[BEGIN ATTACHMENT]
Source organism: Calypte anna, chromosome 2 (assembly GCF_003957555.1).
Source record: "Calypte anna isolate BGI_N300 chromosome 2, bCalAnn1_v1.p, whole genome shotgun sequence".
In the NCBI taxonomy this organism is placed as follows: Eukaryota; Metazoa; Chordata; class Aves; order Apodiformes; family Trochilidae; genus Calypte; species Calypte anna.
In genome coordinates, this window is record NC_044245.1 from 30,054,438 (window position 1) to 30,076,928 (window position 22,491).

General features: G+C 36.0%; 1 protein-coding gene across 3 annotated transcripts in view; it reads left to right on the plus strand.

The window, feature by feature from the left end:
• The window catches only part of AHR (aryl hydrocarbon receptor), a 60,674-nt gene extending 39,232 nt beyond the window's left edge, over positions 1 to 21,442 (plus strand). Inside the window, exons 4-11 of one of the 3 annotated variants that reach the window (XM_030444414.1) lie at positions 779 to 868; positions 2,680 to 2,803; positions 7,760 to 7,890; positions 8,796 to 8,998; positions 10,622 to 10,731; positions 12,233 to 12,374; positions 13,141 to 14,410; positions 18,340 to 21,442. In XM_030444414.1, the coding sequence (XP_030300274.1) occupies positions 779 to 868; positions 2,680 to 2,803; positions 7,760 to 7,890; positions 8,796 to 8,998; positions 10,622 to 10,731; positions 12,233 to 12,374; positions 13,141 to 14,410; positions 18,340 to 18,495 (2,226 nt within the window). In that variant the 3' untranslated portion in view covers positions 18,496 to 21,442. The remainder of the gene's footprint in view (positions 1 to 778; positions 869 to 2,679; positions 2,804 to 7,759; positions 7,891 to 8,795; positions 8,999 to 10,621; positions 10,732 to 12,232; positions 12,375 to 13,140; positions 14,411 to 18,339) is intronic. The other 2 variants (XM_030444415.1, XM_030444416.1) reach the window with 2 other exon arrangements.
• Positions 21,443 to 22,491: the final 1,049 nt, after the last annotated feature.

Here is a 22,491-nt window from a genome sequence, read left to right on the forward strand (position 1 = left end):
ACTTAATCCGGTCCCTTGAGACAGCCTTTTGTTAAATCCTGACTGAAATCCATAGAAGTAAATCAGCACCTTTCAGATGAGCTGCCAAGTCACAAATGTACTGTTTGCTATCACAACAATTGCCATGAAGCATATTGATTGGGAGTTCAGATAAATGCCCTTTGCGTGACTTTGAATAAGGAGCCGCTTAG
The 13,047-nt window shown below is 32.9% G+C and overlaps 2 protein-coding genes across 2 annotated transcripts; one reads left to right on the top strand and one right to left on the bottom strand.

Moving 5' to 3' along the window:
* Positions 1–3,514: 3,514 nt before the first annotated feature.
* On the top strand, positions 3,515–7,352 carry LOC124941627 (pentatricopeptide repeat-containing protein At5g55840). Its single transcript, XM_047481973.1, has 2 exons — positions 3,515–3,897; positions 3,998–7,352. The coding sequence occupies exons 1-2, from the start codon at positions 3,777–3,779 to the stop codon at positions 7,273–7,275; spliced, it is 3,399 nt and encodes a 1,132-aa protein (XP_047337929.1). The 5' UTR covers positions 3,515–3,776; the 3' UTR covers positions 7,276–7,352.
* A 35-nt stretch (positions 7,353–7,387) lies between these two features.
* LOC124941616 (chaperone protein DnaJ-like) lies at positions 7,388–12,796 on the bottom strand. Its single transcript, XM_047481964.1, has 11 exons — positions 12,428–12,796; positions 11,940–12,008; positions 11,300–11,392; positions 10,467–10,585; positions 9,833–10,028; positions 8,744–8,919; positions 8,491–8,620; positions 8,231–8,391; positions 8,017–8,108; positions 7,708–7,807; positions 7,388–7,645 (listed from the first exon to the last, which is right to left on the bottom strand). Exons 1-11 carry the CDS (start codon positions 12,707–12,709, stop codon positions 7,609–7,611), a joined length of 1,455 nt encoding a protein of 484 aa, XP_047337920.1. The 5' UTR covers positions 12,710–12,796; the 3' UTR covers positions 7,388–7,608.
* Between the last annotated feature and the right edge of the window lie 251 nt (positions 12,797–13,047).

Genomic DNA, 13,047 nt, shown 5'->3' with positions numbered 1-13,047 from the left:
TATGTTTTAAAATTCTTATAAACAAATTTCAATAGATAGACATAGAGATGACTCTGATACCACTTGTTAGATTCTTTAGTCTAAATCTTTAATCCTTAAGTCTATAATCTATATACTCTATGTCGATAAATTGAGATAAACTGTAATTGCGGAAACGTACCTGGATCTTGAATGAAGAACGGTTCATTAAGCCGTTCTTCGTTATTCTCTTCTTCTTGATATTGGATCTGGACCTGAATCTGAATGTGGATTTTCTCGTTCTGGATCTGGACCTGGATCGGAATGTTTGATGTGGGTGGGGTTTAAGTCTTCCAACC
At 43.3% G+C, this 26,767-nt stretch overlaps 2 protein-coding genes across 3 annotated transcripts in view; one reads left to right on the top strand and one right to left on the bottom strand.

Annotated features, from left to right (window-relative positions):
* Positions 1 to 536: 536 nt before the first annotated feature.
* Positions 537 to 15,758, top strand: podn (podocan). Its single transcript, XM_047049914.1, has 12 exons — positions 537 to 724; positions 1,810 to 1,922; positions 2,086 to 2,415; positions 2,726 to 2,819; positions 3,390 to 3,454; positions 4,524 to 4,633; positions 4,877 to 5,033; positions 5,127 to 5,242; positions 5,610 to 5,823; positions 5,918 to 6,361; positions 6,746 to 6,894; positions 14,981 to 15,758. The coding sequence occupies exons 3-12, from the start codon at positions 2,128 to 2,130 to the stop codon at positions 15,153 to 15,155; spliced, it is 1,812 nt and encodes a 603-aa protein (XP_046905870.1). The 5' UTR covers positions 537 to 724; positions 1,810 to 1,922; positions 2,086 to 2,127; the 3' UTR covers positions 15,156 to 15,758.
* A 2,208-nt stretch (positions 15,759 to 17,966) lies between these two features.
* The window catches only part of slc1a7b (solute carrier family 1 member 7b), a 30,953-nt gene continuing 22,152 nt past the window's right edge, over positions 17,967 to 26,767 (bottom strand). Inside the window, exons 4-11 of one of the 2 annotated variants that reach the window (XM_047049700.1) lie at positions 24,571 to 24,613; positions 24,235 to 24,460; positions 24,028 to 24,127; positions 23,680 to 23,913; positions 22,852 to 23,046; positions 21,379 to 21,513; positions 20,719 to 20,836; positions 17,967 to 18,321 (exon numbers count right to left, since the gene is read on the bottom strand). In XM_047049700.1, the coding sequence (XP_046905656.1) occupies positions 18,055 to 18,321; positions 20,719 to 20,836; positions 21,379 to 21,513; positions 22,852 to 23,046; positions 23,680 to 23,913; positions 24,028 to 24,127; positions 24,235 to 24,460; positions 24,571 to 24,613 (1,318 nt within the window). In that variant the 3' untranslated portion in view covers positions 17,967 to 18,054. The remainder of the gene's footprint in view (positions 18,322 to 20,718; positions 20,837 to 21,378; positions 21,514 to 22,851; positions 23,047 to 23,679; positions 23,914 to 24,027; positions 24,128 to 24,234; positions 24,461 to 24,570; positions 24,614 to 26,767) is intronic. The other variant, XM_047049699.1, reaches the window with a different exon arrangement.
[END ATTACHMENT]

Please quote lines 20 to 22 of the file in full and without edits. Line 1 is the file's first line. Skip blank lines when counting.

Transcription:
At 43.3% G+C, this 26,767-nt stretch overlaps 2 protein-coding genes across 3 annotated transcripts in view; one reads left to right on the top strand and one right to left on the bottom strand.

Annotated features, from left to right (window-relative positions):
* Positions 1 to 536: 536 nt before the first annotated feature.